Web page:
Can Washington turn crisis into opportunity?


Drastic changes in Gaza have shocked the United States. The media say the recent events indicated the failure of Israel's Palestinian policy, and are also natural outcomes of the Bush administration's six years of negligence.

However, the US and Israel seemed to have uncovered an opportunity from this incident, from which they can both avail themselves. Israeli Prime Minister, Ehud Olmert, arrived in Washington to discuss and coordinate with President Bush, the two nations' new strategies within Palestinian. Actually, before the two met, Secretary of State Condoleezza Rice had already somewhat revealed, on Monday, Washington's new Palestinian policy.

While talking with Palestinian President Mahmoud Abbas over the phone, Rice said that Bush "welcomed" the Palestinian leader's establishment of the emergency government, that excludes Hamas, and his appointment of Salam Fayyad as the new prime minister; Bush also promised "full support for the new Palestinian government". Rice also declared that the US would immediately resume overall aid to the new government and contacts between the governments of the two nations. Apparently, the Bush administration is working hard to turn the crisis into an opportunity; trying to grasp a thread of light from the dark clouds gathering over the Gaza Strip.

Abbas said during his phone conversation with Bush that it is time to resume political talks and revive Palestinian aspirations (for their own state). Olmert also made clear his position in New York: if a serious (peace talks) partner appears in the West Bank, Israel will also be a serious (peace talks) partner. He also promised that Israel would return to the new Palestinian government hundreds of millions of US dollars in taxes, and loosen restrictions on the personnel and cargo flow within the West Bank. The US and Israel certainly had their own agendas in mind when they made such immediate, supportive claims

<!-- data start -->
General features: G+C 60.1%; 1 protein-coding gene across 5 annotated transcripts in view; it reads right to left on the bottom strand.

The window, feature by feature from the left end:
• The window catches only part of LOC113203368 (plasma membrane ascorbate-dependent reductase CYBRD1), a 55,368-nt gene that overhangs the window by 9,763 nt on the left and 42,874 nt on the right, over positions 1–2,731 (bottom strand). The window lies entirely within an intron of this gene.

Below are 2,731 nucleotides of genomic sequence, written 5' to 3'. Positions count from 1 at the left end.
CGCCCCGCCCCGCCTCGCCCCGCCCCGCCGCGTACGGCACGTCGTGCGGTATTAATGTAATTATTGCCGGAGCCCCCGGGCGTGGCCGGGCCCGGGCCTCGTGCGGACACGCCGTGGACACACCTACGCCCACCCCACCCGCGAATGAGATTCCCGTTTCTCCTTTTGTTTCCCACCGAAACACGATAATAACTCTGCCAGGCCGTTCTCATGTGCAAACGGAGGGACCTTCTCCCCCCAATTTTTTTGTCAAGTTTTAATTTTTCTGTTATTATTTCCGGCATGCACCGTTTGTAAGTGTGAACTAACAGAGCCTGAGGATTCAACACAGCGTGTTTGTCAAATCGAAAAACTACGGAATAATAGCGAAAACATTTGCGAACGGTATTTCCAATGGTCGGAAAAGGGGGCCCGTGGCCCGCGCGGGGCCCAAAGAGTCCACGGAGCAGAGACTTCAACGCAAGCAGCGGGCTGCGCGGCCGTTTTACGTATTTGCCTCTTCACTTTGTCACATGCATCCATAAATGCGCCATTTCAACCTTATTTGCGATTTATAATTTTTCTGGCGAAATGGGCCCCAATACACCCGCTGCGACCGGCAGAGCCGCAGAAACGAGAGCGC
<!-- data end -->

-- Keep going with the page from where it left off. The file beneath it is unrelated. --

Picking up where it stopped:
According to some White House officials who preferred to remain unnamed, Washington will temporarily adopt a differential policy towards the two factions of Palestine, and deal with them separately. Israel has refused to resume the peace process, claiming that "peace talks partners" from both the Palestinian and Hamas sides have refused to denounce terror. Now the collapse of the coalition government and the emergence of a new government appointed by Abbas, and excluding Hamas, have without any doubt provided an opportunity to re-initiate talks. On the other hand, Washington hopes to guide the Fatah-ruled West Bank towards a prosperous, safe and lawful society, with significantly better living standards, by providing the new government with political support, economic aid and training of security troops.

Meanwhile, people's lives in Gaza will plunge into destitution and despair via the blockade and isolation. Once this occurs, Gaza residents, seeing the contrast, will turn away from Hamas and go toward Fatah, leaving the former to fall apart gradually. Then, it will be time to seek unity, the establishment of the Palestinian state, and finally realize peaceful co-existence between Israel and Palestine. This calculation based on reality, is indeed more or less pragmatic, but also risky.

How can Washington and Israel respond to international criticisms if Israel really puts a tighter seal on Gaza, leaving local residents without water, food and power supply? A greater risk lies in the possibility of doubled hatred toward the two nations. Finally, it may also produce the opposite result, and put Abbas in a very awkward position. Therefore, to what degree Gaza has been suffocated has turned out to be a grave challenge facing Israel and Washington. If they go too far, they will lose their moral ground and people's loyalty. If they are not ruthless enough, Hamas will not yield... the fact is that western sanctions for more than a year have failed to knock Hamas down. Therefore, people still need to wait and see the effects of the differential treatment policy. (


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